Gary Miller

Steve> You get it.

Gary Miller

Jeff> Uninhabitable is not an option. Humans have been coping with rising sea levels for 12,000 years, Over 320 ft. Galveston was once a inland high ground but keeps coming up ways to live on a barrior Island as they will continue to do. Increasing the population density, with higher construction, on raised portions of the Island will likely be one choice. Old sections were raised once and can be raised again.

Jeff Patterson

I agree with your basic premise, but I think our ancestors had a much easier time of picking up and moving when the conditions changed. Us modern folks have way too much stuff to do that quickly. I don’t know if you’ve read recently about the exodus from the Florida Keys due to rising waters; unfortunately the impact of climate change is very real, and it will continue to affect all of us, and I’m afraid a lot faster than most of us are anticipating, particularly shortsighted political leaders. So for Galveston, we do have the two classic choices - raise the bridge, or lower the water, which is our specific case are, 1) raise the island again, or 2) build some barriers and pumping systems that are designed to remove normal rain water and that from events like Harvey and Imelda. The “do nothing” option is also available, but it’s not very attractive for the long run. Unfortunately it is also the easiest one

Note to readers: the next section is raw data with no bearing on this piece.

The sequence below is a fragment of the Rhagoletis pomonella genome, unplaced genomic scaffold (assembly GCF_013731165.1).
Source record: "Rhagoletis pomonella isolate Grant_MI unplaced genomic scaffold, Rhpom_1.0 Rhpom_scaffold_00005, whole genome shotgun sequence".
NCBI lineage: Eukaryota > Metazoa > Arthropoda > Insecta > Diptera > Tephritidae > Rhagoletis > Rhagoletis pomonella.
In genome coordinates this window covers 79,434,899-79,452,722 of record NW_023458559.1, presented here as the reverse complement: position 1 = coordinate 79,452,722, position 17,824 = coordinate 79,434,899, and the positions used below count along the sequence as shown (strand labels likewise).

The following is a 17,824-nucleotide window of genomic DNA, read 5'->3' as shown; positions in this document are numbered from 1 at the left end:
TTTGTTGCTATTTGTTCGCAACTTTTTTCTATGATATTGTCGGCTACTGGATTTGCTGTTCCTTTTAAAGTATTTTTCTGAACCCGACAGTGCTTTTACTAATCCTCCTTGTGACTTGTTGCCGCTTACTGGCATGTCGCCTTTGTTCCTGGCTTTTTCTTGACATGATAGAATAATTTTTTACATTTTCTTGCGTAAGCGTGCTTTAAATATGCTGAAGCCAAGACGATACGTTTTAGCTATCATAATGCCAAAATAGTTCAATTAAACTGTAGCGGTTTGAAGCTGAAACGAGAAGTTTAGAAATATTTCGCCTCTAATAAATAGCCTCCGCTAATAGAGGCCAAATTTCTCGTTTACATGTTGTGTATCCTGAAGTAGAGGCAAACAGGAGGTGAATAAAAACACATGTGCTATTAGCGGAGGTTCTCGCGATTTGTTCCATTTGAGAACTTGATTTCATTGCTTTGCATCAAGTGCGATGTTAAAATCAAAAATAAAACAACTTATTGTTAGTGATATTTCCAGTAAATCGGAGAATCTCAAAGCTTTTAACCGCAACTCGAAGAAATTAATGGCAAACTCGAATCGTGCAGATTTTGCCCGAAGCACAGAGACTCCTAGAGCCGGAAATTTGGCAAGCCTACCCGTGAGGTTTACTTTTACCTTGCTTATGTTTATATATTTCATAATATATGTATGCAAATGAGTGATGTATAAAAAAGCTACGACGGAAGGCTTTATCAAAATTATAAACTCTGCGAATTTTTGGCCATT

Don Schlessinger

I'm sure I missed it, but I haven't seen any mention of the EPA. Nothing will happen, ring levee, dunes, or raising the island till they buy off. What no one knows is there is probably a worm or a special species of mosquito that will be annihilated if anything is built so forget about flood mitigation until you get a thumbs up from the EPA.

Wayne Holt

The comments shared all are valuable in facing what appears to be a problem that is only going to get worse. What we are discussing is mitigating damage, not finding ways to avoid it altogether. No matter how you believe it's being caused, it doesn't appear that flood levels are receding.

Which leads me to a question: While we are discussing NASA-project levels of funding to protect downtown, shouldn't there be some effort to develop better low tech ways to protect what is in place on a business by business and residence by residence basis? How much damage could be stopped by passing an ordinance that prescribes a mandatory arrest, detention and impounding of vehicles violating the wake ordinance? One idiot in a pickup can do damage that the flood waters would never cause absent the imbecile behind the wheel. Is there some reason we should be ignoring that or treating those drivers with kid gloves? Why am I paying a flood deductible for our building that is thousands of dollars before insurance even kicks in due to this behavior? Make the violation fine fit the damage they are causing.